President Obama on Wednesday drafted an executive order that would mandate seven days of annual paid sick leave for all federal contractors and their subcontractors, the New York Times reports.
The order, which is not final, would provide employees with paid sick days that would accrue year after year, and would cover not just an employee’s illness but also that of a family member or anyone “whose close association with the employee is the equivalent of a family relationship.”
The order would allow employees to take time off for medical attention, counseling, or legal issues related to domestic violence, sexual assault, or stalking.
The Obama administration also moved to address the gender pay gap last week when Beth Cobert, acting director of the Office of Personnel Management (OPM), issued new guidance that says agencies shouldn’t base a woman’s salary solely on her past earnings.
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Women in government made 12.7 percent less than men in 2012, and Cobert noted that basing salaries on past earnings disadvantages women who take extended time off of work or who were paid less than they were worth in their last job.
Both actions continue the trend of the Obama administration using executive power to promote the kinds of family-friendly workplace policies that Republicans in Congress refuse to consider.
Obama raised the minimum wage for federal contractors to $10.10 an hour shortly after Republicans filibustered legislation to do the same for all workers; he ordered that all federal employees be given six weeks of advanced paid sick time to care for a new child; and he signed an executive order barring federal contractors from discriminating against LGBTQ people.
Advocates praised the Obama administration’s latest actions on Wednesday.
“This is one important step in reducing pay disparities and leveling the playing field for women and all workers who have suffered from unfair pay practices in the past,” Debra L. Ness, president of the National Partnership for Women and Families, said in a statement on the new OPM policy.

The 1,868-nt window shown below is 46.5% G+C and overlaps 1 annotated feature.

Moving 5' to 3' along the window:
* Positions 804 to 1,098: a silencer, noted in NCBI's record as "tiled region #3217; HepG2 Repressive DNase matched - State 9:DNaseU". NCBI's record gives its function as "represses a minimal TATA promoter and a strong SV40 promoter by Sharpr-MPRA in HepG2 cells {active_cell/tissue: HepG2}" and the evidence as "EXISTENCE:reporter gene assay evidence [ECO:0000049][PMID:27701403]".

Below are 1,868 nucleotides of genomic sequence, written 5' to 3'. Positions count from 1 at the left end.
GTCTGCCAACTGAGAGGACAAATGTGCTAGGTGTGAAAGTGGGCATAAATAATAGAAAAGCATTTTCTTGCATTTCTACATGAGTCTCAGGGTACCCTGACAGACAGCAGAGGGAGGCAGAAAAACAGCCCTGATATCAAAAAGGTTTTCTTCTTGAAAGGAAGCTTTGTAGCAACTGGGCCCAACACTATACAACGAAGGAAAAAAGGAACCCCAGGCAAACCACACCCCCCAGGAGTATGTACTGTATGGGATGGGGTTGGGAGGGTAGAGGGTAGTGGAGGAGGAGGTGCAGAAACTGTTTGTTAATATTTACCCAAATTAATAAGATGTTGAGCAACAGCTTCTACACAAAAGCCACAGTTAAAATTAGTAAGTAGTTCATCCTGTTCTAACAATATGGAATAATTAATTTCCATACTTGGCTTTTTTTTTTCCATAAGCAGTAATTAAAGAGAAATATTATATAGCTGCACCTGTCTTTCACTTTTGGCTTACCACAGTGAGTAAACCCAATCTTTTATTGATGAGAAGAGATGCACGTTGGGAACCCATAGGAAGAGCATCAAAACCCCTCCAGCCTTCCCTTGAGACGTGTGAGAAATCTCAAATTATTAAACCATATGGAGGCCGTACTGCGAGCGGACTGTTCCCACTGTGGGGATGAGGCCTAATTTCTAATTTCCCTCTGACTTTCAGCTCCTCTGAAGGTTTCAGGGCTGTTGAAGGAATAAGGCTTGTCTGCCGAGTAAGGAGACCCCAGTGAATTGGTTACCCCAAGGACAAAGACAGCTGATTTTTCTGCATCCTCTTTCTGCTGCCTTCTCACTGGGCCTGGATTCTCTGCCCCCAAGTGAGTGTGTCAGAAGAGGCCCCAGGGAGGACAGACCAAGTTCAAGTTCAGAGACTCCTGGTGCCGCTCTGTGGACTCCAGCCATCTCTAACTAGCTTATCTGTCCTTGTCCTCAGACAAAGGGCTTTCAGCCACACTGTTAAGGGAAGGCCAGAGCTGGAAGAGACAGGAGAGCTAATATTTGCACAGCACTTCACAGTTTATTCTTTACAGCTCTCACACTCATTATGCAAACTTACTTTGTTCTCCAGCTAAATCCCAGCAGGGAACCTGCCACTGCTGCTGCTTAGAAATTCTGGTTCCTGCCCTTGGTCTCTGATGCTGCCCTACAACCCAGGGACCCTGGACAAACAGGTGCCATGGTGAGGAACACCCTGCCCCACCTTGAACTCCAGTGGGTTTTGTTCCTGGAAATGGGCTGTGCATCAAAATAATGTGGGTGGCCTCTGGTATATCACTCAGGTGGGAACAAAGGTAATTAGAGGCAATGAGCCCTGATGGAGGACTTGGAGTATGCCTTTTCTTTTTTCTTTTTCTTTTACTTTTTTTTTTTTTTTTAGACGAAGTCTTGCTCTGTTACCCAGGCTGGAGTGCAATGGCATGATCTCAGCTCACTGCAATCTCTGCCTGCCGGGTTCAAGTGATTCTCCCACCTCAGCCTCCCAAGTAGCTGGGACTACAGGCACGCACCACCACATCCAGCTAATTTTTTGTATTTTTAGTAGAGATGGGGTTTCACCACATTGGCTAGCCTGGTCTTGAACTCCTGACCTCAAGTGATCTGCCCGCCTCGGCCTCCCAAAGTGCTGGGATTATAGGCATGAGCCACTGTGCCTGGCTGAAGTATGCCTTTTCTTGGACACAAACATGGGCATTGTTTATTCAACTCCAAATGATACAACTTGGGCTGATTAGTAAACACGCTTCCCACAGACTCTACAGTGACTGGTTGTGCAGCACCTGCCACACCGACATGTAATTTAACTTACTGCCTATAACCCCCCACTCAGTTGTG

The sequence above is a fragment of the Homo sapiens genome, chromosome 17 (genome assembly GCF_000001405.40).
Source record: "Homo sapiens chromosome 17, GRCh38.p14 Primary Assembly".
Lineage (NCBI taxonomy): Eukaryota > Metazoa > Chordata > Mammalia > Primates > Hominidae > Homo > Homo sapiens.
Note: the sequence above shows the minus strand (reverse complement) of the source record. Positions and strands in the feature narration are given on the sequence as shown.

Ness added that while preliminary, reports on the draft executive order are “welcome and truly outstanding news.”
“The federal government should lead by example,” Ellen Bravo, executive director of Family Values @ Work, a coalition advocating for family-friendly workplace policies, said in a statement. “Such a move is precisely its role: to create model standards for the rest of the country to follow and to make sure taxpayer dollars are used wisely.”
Wednesday marked the 22nd anniversary of the passage of the Family and Medical Leave Act (FMLA), which guaranteed some U.S. workers 12 weeks of unpaid time off without losing their jobs.
But unpaid family or sick leave isn’t enough, advocates say. The United States is the only developed nation without guaranteed paid maternity leave, and 43 million U.S. workers don’t have access to a single paid sick day.
To commemorate the FMLA and push for further reforms, Sen. Patty Murray (D-WA) tried to get a vote in the Senate Wednesday on her national paid sick days bill, the Healthy Families Act, as well as her $12 minimum wage proposal.
Republicans blocked that effort, despite the bipartisan, filibuster-proof majority support the Healthy Families Act received in a symbolic vote this year.
Grassroots organizing efforts have helped push the issue of paid sick days into the public consciousness in recent years, enough that Obama included the issue in his most recent State of the Union Address.
Almost all of these laws have been passed just within the last four years, except San Francisco’s 2006 law and Washington, D.C.’s 2008 law that was expanded to include tipped workers in 2014.
This momentum has already caused a backlash, with the right-wing American Legislative Exchange Council (ALEC) pushing copycat legislation at the state level that would preempt local laws requiring paid sick days. One law approved by Wisconsin Gov. Scott Walker in 2011 overturned a popular paid sick days ballot initiative in Milwaukee.
That’s just another reason advocates are urging national action so that access to paid leave doesn’t depend on a worker’s zip code.
Voters seem persuaded by advocates’ arguments that paid sick days are good for families and businesses alike—that no one should have to choose between a paycheck and their health or their family, that no one should get sick at a restaurant because their ill server couldn’t afford to stay home, and that businesses can afford the policy.